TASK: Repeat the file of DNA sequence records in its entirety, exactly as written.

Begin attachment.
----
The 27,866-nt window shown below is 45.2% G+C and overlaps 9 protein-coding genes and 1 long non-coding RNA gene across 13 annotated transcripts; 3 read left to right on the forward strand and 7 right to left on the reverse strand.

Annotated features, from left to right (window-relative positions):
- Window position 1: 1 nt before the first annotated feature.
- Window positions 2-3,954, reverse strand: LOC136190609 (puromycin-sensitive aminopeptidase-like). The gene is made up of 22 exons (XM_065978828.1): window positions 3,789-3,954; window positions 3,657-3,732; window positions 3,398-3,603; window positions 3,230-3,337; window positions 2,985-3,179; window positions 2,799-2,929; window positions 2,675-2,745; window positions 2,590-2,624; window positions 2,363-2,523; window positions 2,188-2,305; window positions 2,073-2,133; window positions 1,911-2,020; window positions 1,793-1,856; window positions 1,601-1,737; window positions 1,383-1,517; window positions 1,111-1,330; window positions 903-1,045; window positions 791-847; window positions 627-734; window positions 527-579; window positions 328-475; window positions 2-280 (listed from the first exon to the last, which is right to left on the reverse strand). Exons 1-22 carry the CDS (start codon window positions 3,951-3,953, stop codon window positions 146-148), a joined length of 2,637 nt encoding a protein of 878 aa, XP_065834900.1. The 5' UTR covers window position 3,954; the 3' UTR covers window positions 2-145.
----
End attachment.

The 27,866-nt window shown below is 45.2% G+C and overlaps 9 protein-coding genes and 1 long non-coding RNA gene across 13 annotated transcripts; 3 read left to right on the forward strand and 7 right to left on the reverse strand.

Annotated features, from left to right (window-relative positions):
- Window position 1: 1 nt before the first annotated feature.
- Window positions 2-3,954, reverse strand: LOC136190609 (puromycin-sensitive aminopeptidase-like). The gene is made up of 22 exons (XM_065978828.1): window positions 3,789-3,954; window positions 3,657-3,732; window positions 3,398-3,603; window positions 3,230-3,337; window positions 2,985-3,179; window positions 2,799-2,929; window positions 2,675-2,745; window positions 2,590-2,624; window positions 2,363-2,523; window positions 2,188-2,305; window positions 2,073-2,133; window positions 1,911-2,020; window positions 1,793-1,856; window positions 1,601-1,737; window positions 1,383-1,517; window positions 1,111-1,330; window positions 903-1,045; window positions 791-847; window positions 627-734; window positions 527-579; window positions 328-475; window positions 2-280 (listed from the first exon to the last, which is right to left on the reverse strand). Exons 1-22 carry the CDS (start codon window positions 3,951-3,953, stop codon window positions 146-148), a joined length of 2,637 nt encoding a protein of 878 aa, XP_065834900.1. The 5' UTR covers window position 3,954; the 3' UTR covers window positions 2-145.